Very Severe Hypertriglyceridemia Prior to CABG: Successful Preparation and Sustainable Triglycerides Level

Presentation Number: LB MON 68
Date of Presentation: April 3rd, 2017

Carla Sawan*1, Bassam Abou Khalil2 and Daniel J Rader3
1University of Balamand, Beirut, Lebanon, 2University of Balamand, Lebanon, Beirut, Lebanon, 3University of Pennsylvania, Perelman School of Medicine, Philadelphia, PA



Very severe hypertriglyceridemia corresponds to a TG level > 1000 mg/dL. In addition to the known association with acute pancreatitis, elevated triglycerides are an independent risk factor for CAD (1,2) and hypercoagulability (3,4,5). This poses a life threatening risk of hyperviscosity, thrombosis and complications following major procedures such as CABG. Outside the setting of acute pancreatitis, the literature shows no indication to use IV insulin for lowering of TG levels in asymptomatic patients, and no reports of CABG surgeries on patients with TG > 1000 mg/dL.

Case presentation

Our patient was a 67 year old Caucasian female with a long history of very severe hypertriglyceridemia, uncontrolled type 2 DM in need for CABG surgery for active CAD. Family history was negative for any lipid disorders. Her BMI was 21 kg/m2, she was not a smoker, and had rare alcohol intake. Since her diagnosis with hypertriglyceridemia at the age of 30, she was treated with combinations of fibrates and statins, and despite medical compliance and adherence to a strict low fat diet over the years, her TG level remained between 3000 mg/dL and 8000 mg/dL, triggering 2-3 episodes of pancreatitis yearly. Her diabetes was managed with basal bolus insulin along with metformin.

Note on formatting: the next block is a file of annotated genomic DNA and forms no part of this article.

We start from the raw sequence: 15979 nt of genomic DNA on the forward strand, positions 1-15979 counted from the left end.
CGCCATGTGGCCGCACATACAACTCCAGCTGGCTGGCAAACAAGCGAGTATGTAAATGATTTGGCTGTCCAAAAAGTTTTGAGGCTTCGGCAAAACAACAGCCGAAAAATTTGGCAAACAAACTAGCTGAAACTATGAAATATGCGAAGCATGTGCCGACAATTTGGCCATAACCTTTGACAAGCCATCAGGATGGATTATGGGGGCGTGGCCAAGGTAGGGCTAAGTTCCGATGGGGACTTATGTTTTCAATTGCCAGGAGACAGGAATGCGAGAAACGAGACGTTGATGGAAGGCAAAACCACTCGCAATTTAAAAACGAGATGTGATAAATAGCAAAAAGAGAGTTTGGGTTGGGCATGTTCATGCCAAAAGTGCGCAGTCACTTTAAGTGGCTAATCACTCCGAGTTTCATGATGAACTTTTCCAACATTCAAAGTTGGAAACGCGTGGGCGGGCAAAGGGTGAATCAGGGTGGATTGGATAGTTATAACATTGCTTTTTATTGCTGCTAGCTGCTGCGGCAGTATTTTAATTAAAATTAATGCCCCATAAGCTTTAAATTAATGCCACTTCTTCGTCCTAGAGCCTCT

During the preoperative evaluation, the lipid profile was: triglycerides 2201 mg/dL, total cholesterol 344 mg/dL, LDL-C 28 mg/dL, HDL 26 mg/dL. The physical exam was negative for skin eruptions or tendinous xanthomas.

3 days prior to the scheduled surgery, the patient's TG level was 1219 mg/dL despite optimal oral therapy. She had no clinical or biochemical evidence of acute pancreatitis. Because of concerns regarding the immediate risk of hypercoagulability and hyperviscosity, the patient was hospitalized for administration of IV insulin, since plasmapheresis was not available on site. The patient was kept NPO and continued to take her oral lipid lowering drugs. The insulin IV infusion was titrated to maintain glycemia below 180 mg/dL. On the day of surgery, the TG level was 271 mg/dL.

The operation went successfully and consisted of CABG with total arterial revascularization using the left mammary and the left radial arteries. The postoperative course was uneventful and the patient’s TG level upon discharge was 318 mg/dL. It remained below 500 mg/dL up to 4 months later.


The challenge in our case consisted of lowering the triglyceride level from > 1200 mg/dL to < 300 mg/dL in less than 72 hours prior to CABG surgery, given the significant morbidity and the risk of hypercoagulable state. Plasmapheresis was unavailable, and the patient had no active pancreatitis to require IV insulin infusion as it would be traditionally indicated. We had rapid and successful lowering of the TG level with our unconventional use of IV insulin leading to a smooth postoperative course, and a sustainable improvement in the patient’s TG level up to 4 months later.


Nothing to Disclose: CS, BA, DJR